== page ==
It’s probably safe to say that at some point in your fitness journey you’ve either seen, used, or avoided having to use a foam roller. Some people love the foam roller and incorporate using it into their everyday workout routine while others dread even the thought of it. However, foam rollers can be extremely beneficial!
What does foam rolling do?
Similar to massage therapy, a foam roller’s main purpose is to help release the fascia. The fascia is a web-like, fibrous tissue sheath that surrounds every muscle, bone, organ, vein, and artery in the body. It provides support throughout the body and holds parts together.
When you foam roll, you are actually performing a technique called ‘myofascial release.’ This technique of applying sustained pressure to a certain area helps to eliminate pain and restore movement. Myofascial release works by relaxing contracted muscles and improving blood circulation.
What are the benefits of foam rolling in physical therapy?
At Envision Sport, we utilize the foam roller for some of our patients and encourage them to use it in therapy and as part of their home exercise programs. These are the benefits we see from the foam roller as a physical therapy clinic:
1. Improved mobility – Foam rolling works to return your muscles and soft tissue back to their original, native foam – without knots! As you use the foam roller to massage your muscles, you are working out the knots within your body. When the knots are gone, your range of motion increases. 2. Decrease in pain – The sad truth? Although you may feel more pain as you foam roller, you will eventually feel less pain. Oftentimes, when you feel pain or muscle soreness in the body it is from muscles being too tight. Foam rolling helps to reduce the tightness! Also, think about how sore you get after a hard workout. If you take a few minutes after each workout to foam roll the muscles you just worked, your body will thank you the next day!
3. Improved flexibility – Most commonly for shoulder or IT band patients, using the foam roller before a workout can actually increase your flexibility. We are not suggesting you solely use the foam roller in place of your normal everyday stretching, but use it in addition to! If you’ve ever used the foam roller to stretch out your pectorals, you know just how well the foam roller works to improve your flexibility. If you have tight IT bands which limit your ability to stretch fully, you’ll notice a great improvement post-rolling.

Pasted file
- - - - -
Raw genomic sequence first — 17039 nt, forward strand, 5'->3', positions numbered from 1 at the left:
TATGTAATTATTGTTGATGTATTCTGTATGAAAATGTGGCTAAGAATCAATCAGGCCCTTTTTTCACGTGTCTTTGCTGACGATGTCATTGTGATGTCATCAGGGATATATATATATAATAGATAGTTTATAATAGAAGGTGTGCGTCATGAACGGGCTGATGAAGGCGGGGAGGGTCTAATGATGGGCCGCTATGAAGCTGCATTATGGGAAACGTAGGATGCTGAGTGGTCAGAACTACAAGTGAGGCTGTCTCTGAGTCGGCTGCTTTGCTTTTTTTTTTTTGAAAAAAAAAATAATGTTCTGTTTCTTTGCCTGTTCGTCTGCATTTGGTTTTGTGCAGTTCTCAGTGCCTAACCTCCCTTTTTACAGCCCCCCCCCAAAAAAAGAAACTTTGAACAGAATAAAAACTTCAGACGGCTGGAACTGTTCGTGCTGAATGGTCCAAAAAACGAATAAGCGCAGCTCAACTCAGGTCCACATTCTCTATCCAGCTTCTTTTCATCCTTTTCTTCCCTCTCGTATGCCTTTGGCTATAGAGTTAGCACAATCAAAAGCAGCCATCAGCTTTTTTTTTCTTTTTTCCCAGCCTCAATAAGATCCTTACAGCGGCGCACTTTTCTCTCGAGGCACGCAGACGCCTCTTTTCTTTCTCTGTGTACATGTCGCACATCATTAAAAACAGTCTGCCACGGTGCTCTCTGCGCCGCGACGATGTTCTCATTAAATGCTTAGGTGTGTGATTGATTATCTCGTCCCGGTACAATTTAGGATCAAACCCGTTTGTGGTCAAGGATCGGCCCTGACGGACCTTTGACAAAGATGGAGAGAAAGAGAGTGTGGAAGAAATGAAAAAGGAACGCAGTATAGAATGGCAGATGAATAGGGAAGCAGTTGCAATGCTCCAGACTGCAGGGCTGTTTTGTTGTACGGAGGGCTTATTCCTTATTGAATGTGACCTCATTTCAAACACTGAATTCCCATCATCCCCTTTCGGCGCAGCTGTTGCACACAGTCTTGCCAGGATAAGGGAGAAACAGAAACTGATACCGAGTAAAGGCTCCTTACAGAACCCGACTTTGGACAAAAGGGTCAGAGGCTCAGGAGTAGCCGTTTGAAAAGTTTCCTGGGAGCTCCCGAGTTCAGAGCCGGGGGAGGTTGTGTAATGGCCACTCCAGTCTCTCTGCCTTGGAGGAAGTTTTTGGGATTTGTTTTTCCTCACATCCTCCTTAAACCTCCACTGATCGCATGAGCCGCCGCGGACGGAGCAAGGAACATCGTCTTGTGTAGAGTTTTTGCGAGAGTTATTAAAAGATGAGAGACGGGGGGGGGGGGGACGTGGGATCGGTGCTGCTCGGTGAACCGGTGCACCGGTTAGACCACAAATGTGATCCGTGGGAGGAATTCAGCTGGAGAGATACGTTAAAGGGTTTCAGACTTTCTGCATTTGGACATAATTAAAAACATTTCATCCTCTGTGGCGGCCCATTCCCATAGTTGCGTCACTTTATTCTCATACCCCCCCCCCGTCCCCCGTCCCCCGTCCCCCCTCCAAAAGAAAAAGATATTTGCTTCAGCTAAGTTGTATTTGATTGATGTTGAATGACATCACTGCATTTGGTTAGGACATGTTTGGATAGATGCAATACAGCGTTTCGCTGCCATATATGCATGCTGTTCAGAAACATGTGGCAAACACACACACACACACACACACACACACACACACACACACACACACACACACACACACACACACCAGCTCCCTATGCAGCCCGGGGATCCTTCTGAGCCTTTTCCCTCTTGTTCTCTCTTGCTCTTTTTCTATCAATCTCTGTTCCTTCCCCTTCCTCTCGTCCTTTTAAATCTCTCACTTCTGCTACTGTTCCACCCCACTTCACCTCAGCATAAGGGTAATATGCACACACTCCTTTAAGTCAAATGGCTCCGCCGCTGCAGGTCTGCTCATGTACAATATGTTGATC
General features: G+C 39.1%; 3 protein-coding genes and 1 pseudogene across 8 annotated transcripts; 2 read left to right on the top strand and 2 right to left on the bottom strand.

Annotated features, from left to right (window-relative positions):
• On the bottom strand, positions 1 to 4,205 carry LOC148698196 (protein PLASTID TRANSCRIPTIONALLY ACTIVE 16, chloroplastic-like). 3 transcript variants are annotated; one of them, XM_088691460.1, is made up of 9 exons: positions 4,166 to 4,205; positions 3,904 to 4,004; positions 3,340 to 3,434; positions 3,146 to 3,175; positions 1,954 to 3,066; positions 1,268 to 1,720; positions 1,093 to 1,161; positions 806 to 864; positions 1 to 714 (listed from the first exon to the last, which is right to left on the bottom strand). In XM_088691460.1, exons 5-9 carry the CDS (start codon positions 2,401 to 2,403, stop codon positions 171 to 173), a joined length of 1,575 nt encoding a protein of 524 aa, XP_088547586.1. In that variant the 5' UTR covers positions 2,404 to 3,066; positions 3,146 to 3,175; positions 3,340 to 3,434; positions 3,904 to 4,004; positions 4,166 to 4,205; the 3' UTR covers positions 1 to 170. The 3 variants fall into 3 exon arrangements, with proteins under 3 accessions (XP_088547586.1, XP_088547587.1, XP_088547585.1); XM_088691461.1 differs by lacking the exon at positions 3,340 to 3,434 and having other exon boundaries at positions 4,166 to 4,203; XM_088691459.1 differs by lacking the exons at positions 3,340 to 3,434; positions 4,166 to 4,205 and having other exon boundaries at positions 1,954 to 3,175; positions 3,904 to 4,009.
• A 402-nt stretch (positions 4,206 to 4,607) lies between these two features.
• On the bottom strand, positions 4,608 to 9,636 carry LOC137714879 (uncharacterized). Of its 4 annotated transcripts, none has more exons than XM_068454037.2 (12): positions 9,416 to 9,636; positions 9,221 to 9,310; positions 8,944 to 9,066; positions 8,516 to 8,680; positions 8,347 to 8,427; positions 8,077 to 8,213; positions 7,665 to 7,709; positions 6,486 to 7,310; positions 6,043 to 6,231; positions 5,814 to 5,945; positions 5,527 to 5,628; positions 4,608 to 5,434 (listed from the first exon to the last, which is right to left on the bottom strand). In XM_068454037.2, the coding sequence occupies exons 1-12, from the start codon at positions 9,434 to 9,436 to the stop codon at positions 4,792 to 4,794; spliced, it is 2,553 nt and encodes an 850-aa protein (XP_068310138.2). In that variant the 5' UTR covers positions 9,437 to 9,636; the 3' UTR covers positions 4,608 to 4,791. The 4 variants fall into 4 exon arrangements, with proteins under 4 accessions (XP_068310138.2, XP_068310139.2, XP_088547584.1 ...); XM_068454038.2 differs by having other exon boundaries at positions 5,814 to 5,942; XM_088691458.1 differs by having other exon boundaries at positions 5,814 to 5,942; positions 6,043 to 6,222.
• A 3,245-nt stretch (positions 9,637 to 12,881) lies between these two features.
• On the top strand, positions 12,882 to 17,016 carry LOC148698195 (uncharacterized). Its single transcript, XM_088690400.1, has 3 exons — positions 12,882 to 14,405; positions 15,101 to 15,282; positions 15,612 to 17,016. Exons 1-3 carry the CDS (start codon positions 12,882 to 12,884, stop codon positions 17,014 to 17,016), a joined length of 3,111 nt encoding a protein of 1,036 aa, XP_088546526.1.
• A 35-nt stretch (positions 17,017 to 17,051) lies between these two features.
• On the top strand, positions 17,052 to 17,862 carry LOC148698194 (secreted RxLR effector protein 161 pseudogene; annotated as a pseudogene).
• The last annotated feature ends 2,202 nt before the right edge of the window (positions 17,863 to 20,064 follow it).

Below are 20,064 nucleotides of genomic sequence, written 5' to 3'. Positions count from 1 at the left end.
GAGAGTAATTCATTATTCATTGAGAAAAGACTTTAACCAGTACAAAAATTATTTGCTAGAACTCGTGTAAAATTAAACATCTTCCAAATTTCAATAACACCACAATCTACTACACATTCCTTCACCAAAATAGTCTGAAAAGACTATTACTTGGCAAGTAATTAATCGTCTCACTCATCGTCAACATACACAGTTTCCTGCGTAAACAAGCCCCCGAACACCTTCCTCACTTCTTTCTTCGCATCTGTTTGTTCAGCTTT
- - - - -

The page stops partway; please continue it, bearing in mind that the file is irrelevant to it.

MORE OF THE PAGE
4. Speeds up recovery – Who doesn’t want to heal quicker? After an injury or surgery, most people’s first question is how long until I feel better? Well, that depends on how much you do yourself. If you start physical therapy and stay on your home exercise program, you are off to a good start. Foam rolling is another thing you can do to help speed up recovery. As we said before, foam rolling works to get out the knots in your body. It also works to break up scar tissue which inhibits your recovery. Foam roll as recommended by your physical therapist or doctor.
5. Manual therapy at home – Unfortunately we all can’t take our physical therapists home but we can get a foam roller! For those of us who benefits from manual therapy, the foam roller is a good alternative. Talk with your physical therapist about what muscles you should be foam rolling. They will show you where exactly to roll and for how long. It is extremely important at certain points of the body NOT to roll so getting the opinion of your physical therapist is crucial.
Convinced to start foam rolling yet? Keep in mind there are different foam rollers that you can purchase; some more intense than others! If you are extremely tight and typically request lighter massage work, consider getting on of our white foam rollers available here at the Envision Sport. The white foam rollers are less firm and therefore good for a first time roller! If you like a more intense, deep massage, consider getting a black foam roller (they are typically more firm) or a foam roller with different surfaces.
Keep in mind that before you start foam rolling, you may want to consult with a physical therapist to ensure that you are rolling properly and not doing more harm than good! Happy foam rolling!